In the sports world, it's never a good thing to encourage cheating. Beyond that, the old saying that "If you ain't cheating, you ain't trying," probably never had this connotation.

Reebok quickly pulled advertisement displays in Germany that declared "Cheat on your girlfriend, not on your workout," after being barraged by an outraged public on Twitter., a site devoted to calling out infidelity, was particularly outraged.

"This form of advertising shows a dishonest and disrespectful attitude towards women," James McGibney, founder of Cheaterville, said in a statement. "Your company should be ashamed to have even placed this ad."

Reebok has been quick to apologize.

"We regret that some offensive Reebok materials were recently printed," spokesman Dan Sarro said on Tuesday. "The signs were removed as soon as we were made aware of them. I can assure you that Reebok does not condone this message or cheating in any way. We apologize for the offensive nature of these materials, and are disappointed that they appeared at all."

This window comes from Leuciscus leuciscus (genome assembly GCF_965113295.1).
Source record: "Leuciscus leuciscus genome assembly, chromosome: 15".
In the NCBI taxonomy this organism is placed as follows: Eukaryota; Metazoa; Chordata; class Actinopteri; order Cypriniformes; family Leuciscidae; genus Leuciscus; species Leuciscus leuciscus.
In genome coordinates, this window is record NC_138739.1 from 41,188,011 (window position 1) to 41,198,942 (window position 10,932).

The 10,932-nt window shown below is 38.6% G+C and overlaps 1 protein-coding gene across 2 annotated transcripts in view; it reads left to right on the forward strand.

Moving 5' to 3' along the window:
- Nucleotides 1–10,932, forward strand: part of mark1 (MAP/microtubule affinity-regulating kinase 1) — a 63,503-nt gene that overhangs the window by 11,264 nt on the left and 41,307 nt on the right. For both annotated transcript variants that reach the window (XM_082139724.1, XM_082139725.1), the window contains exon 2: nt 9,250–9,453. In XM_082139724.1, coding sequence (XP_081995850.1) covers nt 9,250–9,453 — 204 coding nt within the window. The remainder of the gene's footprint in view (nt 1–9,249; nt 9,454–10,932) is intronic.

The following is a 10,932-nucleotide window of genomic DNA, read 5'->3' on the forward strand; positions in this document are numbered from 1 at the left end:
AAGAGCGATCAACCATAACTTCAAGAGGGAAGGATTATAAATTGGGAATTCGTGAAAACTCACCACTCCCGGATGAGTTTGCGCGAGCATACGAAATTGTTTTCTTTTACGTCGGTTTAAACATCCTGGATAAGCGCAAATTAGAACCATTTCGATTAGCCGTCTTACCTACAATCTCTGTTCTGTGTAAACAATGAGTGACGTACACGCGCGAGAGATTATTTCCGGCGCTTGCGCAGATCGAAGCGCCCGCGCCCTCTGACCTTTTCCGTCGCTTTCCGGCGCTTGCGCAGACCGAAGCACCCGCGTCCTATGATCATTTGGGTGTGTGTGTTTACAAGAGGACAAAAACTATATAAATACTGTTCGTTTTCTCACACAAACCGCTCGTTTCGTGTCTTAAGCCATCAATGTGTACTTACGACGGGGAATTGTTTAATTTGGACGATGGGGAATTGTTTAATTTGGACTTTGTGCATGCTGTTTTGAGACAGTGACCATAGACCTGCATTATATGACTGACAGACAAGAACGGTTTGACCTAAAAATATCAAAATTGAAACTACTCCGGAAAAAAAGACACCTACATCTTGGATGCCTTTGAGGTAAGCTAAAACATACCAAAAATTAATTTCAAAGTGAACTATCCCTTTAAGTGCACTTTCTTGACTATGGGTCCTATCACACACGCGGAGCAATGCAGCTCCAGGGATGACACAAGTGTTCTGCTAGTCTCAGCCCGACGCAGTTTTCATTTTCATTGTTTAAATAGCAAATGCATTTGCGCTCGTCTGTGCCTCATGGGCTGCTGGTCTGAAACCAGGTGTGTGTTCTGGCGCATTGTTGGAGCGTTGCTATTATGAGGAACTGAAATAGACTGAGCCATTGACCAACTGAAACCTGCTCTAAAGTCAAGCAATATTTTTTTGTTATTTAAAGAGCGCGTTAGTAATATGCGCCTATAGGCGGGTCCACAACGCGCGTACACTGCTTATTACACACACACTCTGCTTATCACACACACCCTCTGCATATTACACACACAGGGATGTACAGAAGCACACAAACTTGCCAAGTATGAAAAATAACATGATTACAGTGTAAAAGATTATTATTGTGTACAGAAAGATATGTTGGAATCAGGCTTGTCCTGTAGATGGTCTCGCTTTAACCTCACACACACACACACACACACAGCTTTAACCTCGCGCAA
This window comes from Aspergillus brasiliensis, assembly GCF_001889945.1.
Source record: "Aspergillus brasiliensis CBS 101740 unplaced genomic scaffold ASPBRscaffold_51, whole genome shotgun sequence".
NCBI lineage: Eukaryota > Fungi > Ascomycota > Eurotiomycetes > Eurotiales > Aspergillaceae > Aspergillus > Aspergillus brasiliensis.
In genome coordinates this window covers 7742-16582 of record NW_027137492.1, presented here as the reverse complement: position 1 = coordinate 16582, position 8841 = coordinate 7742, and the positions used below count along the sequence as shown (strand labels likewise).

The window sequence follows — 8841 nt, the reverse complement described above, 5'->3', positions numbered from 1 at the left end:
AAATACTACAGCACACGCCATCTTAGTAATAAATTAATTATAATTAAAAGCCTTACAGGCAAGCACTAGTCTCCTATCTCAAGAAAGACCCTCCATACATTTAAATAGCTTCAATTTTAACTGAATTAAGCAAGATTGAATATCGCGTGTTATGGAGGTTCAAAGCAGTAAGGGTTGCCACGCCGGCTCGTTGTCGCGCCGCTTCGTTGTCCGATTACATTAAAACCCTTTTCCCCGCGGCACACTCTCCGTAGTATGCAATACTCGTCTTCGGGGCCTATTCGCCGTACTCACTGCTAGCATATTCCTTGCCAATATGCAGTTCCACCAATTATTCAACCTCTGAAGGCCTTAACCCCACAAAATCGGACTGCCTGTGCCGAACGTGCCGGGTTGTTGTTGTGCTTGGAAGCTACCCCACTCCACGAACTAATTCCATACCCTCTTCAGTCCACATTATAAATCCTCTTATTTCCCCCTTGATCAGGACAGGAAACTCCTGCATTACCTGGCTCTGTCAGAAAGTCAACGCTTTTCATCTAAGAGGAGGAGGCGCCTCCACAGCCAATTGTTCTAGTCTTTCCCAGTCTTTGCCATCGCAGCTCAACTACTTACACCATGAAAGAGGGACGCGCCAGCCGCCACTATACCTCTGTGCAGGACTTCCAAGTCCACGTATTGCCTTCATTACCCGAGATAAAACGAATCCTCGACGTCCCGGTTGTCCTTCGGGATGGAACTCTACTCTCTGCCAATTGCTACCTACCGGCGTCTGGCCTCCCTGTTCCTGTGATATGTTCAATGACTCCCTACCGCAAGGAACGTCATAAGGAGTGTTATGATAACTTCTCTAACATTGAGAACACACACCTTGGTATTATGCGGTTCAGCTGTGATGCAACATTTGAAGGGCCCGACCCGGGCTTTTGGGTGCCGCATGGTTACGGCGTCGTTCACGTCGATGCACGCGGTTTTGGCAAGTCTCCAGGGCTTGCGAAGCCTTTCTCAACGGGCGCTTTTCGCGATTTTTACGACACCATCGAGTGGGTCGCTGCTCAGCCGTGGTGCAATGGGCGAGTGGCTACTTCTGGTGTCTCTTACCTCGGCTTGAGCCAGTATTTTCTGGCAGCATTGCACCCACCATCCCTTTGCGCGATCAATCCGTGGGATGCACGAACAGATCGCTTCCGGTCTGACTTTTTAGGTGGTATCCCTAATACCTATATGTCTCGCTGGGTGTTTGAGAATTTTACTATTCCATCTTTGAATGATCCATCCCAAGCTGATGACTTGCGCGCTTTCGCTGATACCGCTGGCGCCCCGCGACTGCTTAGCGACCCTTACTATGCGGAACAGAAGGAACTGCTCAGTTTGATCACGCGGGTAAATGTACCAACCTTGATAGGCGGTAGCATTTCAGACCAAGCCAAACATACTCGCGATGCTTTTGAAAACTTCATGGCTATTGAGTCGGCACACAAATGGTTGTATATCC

Many people couldn't believe the ads truly existed, which led to this video posting on YouTube.

The public image damage couldn't come at a worse time for the company, which has seen its value plummet on the heels of a $25 million fine handed out for false claims as part of the company's Easytone campaign.

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-- Max Thompson is the Senior Editor at ThePostGame. Follow him on Twitter: @maxthompson.

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